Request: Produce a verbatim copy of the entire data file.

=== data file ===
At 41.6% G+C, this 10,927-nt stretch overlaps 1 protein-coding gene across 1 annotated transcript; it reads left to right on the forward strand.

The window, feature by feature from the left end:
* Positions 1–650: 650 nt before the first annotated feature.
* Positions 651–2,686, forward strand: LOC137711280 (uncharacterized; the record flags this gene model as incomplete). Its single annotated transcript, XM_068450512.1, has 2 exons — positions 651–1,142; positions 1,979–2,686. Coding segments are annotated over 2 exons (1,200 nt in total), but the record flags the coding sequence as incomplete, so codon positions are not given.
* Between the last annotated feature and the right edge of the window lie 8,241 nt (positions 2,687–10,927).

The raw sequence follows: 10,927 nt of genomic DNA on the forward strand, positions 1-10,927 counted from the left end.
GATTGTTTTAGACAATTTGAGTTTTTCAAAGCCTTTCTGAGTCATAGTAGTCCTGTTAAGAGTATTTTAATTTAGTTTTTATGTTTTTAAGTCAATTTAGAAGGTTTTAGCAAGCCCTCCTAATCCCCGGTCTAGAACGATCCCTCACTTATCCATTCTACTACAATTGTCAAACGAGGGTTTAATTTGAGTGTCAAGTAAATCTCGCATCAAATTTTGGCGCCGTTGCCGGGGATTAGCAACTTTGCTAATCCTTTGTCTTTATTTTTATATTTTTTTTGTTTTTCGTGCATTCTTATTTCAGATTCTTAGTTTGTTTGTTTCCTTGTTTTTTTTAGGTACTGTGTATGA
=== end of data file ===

At 41.6% G+C, this 10,927-nt stretch overlaps 1 protein-coding gene across 1 annotated transcript; it reads left to right on the forward strand.

The window, feature by feature from the left end:
* Positions 1–650: 650 nt before the first annotated feature.
* Positions 651–2,686, forward strand: LOC137711280 (uncharacterized; the record flags this gene model as incomplete). Its single annotated transcript, XM_068450512.1, has 2 exons — positions 651–1,142; positions 1,979–2,686. Coding segments are annotated over 2 exons (1,200 nt in total), but the record flags the coding sequence as incomplete, so codon positions are not given.
* Between the last annotated feature and the right edge of the window lie 8,241 nt (positions 2,687–10,927).

The raw sequence follows: 10,927 nt of genomic DNA on the forward strand, positions 1-10,927 counted from the left end.
GATTGTTTTAGACAATTTGAGTTTTTCAAAGCCTTTCTGAGTCATAGTAGTCCTGTTAAGAGTATTTTAATTTAGTTTTTATGTTTTTAAGTCAATTTAGAAGGTTTTAGCAAGCCCTCCTAATCCCCGGTCTAGAACGATCCCTCACTTATCCATTCTACTACAATTGTCAAACGAGGGTTTAATTTGAGTGTCAAGTAAATCTCGCATCAAATTTTGGCGCCGTTGCCGGGGATTAGCAACTTTGCTAATCCTTTGTCTTTATTTTTATATTTTTTTTGTTTTTCGTGCATTCTTATTTCAGATTCTTAGTTTGTTTGTTTCCTTGTTTTTTTTAGGTACTGTGTATGA